- Pepe-inspired memecoin slides 16%.
- Bad actors lure into phishing websites that pose as PEPE airdrops.
- Fake PEPE airdrop threads on Twitter soar with artificial engagement.
As Crypto Twitter buzzes with Pepe the Frog memes this Monday, the memecoin $PEPE declined by 16% in the last 24 hours for several reasons. Firstly, subsequently trending searches like $PEPE and $GENSLR return fake airdrop results with Twitter profiles imitating the official Twitter handle for Pepe tokens.
While the coin went on a gigantic bull run with 21,000% in the first three days since launch, many crypto investors now speculate that the fun part might be over. On top of that, PEPE is likely to face copyright infringement from Matt Furie, the original creator of the meme, who’s having a troubled relationship with crypto.
What are $PEPE & $GENSLR Fake Airdrops?
BitBoy might have set off a wave of bad actors trying to jump on the $GENSLR hype after the famous YouTuber posted a picture of himself patting a dolphin’s head with an offensive message to the U.S. Securities and Exchange Commission (SEC) Chair Gary Gensler.
The rather explicit message by BitBoy included the keyword $GENSLR, a new Gary Gensler-themed memecoin inspired by Mr. Gensler’s recent roast at the United States Congress. A few hours later, a flurry of phishing scams on Twitter began using the same cashtag, luring crypto enthusiasts into a fake airdrop website with a photo of an open-armed Gensler declaring, “I’m not f*****g regulating!”
How to Spot Counterfeit PEPE Airdrops
Usually, these fake airdrop pages ask users to connect their wallets to “receive” a free airdrop of these memecoins, but they drain most of the funds. To spot one, crypto enthusiasts should always check the number of followers and verified status.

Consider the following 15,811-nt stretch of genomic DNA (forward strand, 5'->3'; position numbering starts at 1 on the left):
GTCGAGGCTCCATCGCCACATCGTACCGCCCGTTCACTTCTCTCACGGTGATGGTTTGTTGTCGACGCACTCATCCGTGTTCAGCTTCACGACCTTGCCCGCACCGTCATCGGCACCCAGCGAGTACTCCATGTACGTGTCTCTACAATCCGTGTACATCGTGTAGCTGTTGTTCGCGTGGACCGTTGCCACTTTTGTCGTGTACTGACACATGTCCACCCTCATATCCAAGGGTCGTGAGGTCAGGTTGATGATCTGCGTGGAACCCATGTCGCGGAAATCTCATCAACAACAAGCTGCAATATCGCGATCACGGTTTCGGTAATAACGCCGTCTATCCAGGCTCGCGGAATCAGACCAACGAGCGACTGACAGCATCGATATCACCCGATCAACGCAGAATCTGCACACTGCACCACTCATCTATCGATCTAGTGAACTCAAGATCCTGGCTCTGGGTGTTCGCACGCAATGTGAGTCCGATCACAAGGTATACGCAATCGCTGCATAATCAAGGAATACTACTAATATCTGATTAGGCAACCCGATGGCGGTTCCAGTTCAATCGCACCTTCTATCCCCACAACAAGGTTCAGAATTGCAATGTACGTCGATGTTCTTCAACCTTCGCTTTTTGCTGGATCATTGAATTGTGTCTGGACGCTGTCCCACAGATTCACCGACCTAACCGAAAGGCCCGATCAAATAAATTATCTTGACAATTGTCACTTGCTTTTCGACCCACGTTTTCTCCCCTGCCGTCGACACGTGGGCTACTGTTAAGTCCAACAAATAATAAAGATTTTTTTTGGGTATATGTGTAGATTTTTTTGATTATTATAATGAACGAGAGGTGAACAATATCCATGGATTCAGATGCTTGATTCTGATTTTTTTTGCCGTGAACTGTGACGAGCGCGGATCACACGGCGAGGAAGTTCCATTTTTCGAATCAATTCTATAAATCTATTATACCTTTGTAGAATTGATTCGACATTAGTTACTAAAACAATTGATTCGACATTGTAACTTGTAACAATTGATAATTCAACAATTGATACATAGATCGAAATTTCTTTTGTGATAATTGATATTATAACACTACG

Secondly, check the Twitter thread for comments – usually, the fake airdrops are full of artificial comments from bot accounts and seem too positive, or just have the comments turned off. It’s also important to understand that scam accounts with blue check marks are rising; hence Twitter Blue isn’t always the indicator.
However, even though most counterfeit airdrops prepared to drain your crypto assets come from new accounts with meager follower numbers, that’s not always the case. Numerous well-known Crypto Twitter accounts have been reported promoting the same phishing scams.
In such a case, the visual difference between an authentic website and a phishing scam is indistinguishable, but crypto wallet extensions could be helpful. For instance, pressing on pepe.gift with a Coinbase Wallet extension on Google Chrome instantly issues a warning saying:
“This site may be unsafe pepe.gift. This site has been flagged as dangerous. If you continue, you could lose all of your crypto and NFTs.”
Indeed, the blacklists on popular crypto wallet extensions like Coinbase Wallet or Trust Wallet are regularly updated, and a warning like this should be deemed a red sign not to proceed.
On The Flipside
- The developer team behind PEPE refrained from commenting and didn’t inform investors about the increased phishing attacks.
Why You Should Care
Phishing attacks have been the go-to choice for crypto scammers since 2022.
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